When making an “apples-to-apples” comparison of the proposals from modular general contractors, look closely at four things.
Modular General Contractors: Scope of Work
Make sure the modular general contractors’ proposals list all tasks required to complete your home. If one proposal has a substantially lower price, it probably does not include all the tasks. If you sign a contract that doesn’t include every task, the modular GC will come back to you for more money after he begins construction of your home.
Modular General Contractors: Building Specifications
Look closely at how the modular general contractors’ estimates propose to complete each task. A modular GC can offer a much lower price by selecting less expensive building specifications or by not listing any specifications at all for some tasks. If you sign a contract that doesn’t list the construction specifications for every task, the modular general contractor has the right to select whatever materials he wants when it comes time to build your home.
Modular General Contractors: Exclusions
Ask all of the modular general contractors to document in writing which tasks are not included in their proposal. The most complete estimates include these “exclusions” so you aren’t left guessing what you could be responsible for. (If you were an expert in new home construction, you might not need this list because you would know everything you need.) For example, it is fine if building permit fees and landscaping are not included, but each proposal should tell you this.
Modular General Contractors: Allowances
Make sure all modular general contractors only use “allowances” when they cannot know the cost of a particular task. An example is the cost for drilling a well, since the GCs can’t know in advance how deep they will need to drill. Many modular general contractors prefer allowances – especially for things like excavation and flooring – for two reasons. With allowances, they don’t have to spend as much time preparing their proposal, since they don’t need to know the price. More importantly, allowances protect the modular GCs’ profits, since they make you responsible for all additional costs. If there are too many allowances, you are at risk for significant cost overruns.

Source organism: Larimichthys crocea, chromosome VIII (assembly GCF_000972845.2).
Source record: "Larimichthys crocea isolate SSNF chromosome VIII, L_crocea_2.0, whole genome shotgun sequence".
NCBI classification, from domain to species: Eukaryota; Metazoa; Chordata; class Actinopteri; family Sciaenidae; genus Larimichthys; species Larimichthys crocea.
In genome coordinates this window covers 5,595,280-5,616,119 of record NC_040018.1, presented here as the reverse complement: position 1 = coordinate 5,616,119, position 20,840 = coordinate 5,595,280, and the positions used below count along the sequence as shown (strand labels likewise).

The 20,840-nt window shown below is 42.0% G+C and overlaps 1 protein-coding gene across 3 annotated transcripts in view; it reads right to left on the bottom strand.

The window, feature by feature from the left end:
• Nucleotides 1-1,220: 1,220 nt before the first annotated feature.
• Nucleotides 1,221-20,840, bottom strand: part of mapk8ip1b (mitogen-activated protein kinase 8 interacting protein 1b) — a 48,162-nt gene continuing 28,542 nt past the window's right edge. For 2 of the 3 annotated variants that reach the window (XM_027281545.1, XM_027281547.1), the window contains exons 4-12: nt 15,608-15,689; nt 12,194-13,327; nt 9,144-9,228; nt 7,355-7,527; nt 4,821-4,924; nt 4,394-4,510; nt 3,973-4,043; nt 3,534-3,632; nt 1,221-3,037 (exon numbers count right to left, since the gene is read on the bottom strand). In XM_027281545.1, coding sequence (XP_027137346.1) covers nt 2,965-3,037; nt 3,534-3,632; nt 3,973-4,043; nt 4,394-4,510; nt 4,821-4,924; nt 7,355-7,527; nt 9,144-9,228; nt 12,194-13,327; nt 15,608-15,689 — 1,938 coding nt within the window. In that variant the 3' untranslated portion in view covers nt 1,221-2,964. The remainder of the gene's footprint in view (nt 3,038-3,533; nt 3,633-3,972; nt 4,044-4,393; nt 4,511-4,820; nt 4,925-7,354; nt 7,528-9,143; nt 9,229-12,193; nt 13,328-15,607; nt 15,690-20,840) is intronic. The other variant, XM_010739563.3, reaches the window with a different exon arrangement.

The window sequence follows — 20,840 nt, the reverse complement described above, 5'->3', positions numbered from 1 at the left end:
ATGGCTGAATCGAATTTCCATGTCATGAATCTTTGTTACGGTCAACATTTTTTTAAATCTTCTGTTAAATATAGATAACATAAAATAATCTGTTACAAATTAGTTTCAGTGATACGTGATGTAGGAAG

Modular General Contractors: How Compare Proposals
In my experience, most customers have a difficult time sorting through modular general contractors’ proposals. This is not surprising, since there are hundreds and hundreds of details involved in building a home. Comparing proposals is made even more difficult by the fact that each estimate is likely to define the scope of work differently and provide very different levels of detail.
But there’s no reason for you to make this comparison on your own. First, make a list of the differences between modular general contractors. Then ask each of them to explain what’s in their proposal. This will give you a much better idea of how the proposals compare. You may be surprised at how much is missing from each competitor’s proposal, but it is better to be surprised now than later. If it turns out that one or more of the proposals need to be improved, ask those modular general contractors to make the changes.
For more information about how to compare modular general contractors, see Selecting a Modular Home Dealer, Selecting a General Contractor, and The General Contractor’s Responsibilities for Building a Modular Home in my book The Modular Home.